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Missiles That Matter

by John Reed on April 13, 2012

Here’s our quick mention of the North Korean Rocket fail — that made everyone angry — yesterday. Yup, the big, what turned out to be an almost non-event that everyone’s been obsessing over and will now promptly forget. (But, wait, you know someone’s going to start raising whether the failiure of the long-ragen rocket aimed at putting a “communications satellite” on orbit was due to Western sabotage.) Despite the title of this post, click here to see why that missile actually does matter. Ok, wow, enough about the DPRK’s damn rocket already.

Now to talk about some rockets that actually pose a threat. NATO yesterday said it blew up 5,000-shoulder-fired surface to air missiles (called Man-Portable Air Defense Systems; MANPADS. I love that ridiculous acronym, btw) that were rounded up after the fall of Libyan dictator Moammar Gadhafi last year.

That’s all well and good, but those were only a quarter of the 20,000 or so shoulder-fired anti-aircraft missiles that Gadhafi’s military had stockpiled around the country. We’ve written about this potential insurgent treaasure trove for a while now and just last month we saw that some of Gadhafi’s most advanced MANPADs have made their way into the hands of Levantine bad boys Hezbollah and Hamas. Remember, Gadhafi’s loose SAM stockpiles don’t just include ancient Soviet-made SA-7s that can barely find a target, they include the Russian-built SA-24 Grinch, one of the newest and most advanced shoulder-fired anti-aircraft missiles out there.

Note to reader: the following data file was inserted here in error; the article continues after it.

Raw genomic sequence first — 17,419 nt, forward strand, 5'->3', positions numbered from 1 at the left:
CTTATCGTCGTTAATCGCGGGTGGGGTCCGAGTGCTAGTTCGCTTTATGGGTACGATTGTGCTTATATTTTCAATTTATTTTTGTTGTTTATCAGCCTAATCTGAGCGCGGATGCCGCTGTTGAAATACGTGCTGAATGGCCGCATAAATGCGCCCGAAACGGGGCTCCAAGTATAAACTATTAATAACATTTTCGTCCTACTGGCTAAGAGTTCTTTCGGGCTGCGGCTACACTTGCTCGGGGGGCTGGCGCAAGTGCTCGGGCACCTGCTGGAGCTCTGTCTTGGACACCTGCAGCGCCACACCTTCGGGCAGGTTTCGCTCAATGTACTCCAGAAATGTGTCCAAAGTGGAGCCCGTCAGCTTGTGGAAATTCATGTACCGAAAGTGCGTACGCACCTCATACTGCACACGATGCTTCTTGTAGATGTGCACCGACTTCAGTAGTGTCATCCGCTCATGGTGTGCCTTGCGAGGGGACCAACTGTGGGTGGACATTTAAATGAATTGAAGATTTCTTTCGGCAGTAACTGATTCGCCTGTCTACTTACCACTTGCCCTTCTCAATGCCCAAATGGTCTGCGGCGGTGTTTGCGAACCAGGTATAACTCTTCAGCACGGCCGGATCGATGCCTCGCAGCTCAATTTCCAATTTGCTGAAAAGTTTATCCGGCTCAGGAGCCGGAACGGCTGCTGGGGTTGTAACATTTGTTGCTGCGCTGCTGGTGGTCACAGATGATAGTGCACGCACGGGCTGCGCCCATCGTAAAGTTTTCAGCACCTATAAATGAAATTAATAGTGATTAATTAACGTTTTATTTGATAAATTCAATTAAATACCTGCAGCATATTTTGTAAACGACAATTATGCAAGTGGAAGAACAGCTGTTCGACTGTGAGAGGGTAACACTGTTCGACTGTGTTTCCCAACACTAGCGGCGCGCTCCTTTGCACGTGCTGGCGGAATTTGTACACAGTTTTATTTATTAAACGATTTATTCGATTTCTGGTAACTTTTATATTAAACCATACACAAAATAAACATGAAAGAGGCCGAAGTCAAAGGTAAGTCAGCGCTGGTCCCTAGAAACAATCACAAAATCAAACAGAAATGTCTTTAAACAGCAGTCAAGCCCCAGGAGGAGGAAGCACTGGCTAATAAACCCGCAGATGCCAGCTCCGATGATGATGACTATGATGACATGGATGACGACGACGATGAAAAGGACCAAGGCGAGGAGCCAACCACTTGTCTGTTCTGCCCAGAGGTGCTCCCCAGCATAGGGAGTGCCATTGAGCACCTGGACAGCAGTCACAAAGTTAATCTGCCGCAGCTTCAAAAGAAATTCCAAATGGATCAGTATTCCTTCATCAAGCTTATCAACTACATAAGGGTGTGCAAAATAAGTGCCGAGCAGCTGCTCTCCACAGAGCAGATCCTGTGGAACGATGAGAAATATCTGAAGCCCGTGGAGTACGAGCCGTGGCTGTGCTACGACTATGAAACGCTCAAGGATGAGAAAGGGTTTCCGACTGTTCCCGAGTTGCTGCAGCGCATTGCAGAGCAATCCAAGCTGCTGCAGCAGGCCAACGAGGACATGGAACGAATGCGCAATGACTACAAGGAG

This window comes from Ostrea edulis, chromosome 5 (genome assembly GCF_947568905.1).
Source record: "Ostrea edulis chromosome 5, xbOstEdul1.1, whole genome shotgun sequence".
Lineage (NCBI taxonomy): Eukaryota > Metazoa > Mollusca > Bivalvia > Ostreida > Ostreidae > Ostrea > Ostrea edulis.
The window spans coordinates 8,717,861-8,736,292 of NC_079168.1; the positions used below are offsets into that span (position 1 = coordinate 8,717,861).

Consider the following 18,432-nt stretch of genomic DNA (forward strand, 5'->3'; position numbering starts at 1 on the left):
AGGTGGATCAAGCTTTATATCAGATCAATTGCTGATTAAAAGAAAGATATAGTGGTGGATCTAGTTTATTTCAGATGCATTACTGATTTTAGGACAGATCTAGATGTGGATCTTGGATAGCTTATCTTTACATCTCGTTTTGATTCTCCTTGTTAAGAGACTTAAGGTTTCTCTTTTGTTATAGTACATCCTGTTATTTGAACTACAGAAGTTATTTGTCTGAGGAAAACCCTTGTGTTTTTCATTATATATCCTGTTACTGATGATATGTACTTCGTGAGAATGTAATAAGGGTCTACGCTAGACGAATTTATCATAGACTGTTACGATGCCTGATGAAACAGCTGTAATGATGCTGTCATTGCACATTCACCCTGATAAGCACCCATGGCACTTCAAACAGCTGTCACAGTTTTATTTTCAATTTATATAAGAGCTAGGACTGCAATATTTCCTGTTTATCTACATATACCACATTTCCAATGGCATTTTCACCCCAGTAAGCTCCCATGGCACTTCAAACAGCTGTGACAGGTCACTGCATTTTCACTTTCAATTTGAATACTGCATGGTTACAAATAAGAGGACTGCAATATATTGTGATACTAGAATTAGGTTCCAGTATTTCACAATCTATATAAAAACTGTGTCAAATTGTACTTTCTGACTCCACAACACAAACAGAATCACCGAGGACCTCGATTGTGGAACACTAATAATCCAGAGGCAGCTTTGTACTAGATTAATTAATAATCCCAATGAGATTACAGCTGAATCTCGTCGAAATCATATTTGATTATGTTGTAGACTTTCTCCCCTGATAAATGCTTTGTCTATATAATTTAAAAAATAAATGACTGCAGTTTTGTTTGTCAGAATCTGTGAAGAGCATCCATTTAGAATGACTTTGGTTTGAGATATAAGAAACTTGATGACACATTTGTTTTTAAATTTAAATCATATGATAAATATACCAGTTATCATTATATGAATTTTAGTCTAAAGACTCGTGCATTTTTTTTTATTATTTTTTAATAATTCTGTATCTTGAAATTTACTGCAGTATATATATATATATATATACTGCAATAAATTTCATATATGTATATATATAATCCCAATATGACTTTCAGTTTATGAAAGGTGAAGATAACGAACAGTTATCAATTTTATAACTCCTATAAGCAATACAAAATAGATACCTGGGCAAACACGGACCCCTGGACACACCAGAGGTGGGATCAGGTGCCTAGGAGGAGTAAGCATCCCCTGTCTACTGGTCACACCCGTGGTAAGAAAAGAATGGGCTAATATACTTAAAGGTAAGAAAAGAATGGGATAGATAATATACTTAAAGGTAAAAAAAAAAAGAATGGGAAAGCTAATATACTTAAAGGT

Now it appears that the Krazy Kolonel’s missiles and other weapons are making their way accross Africa and they may even be fueling violence everywhere from Mali to the waters off Somalia. In fact, Somali pirates may even be using naval mines looted from Gadhafi’s old bases!

Per Reuters:

“We found that Libyan weapons are being sold in what is the world’s biggest black market for illegal gun smugglers, and Somali pirates are among those buying from sellers in Sierra Leone, Liberia and other countries,” said Judith van der Merwe, of the Algiers-based African Centre for the Study and Research on Terrorism.

“We believe our information is credible and know that some of the pirates have acquired ship mines, as well as Stinger and other shoulder-held missile launchers,” Van der Merwe told Reuters on the sidelines of an Indian Ocean naval conference.

I’m sure no on needs to be reminded of what a terrorist hiding near the flight path of a major airport could do with an SA-24.

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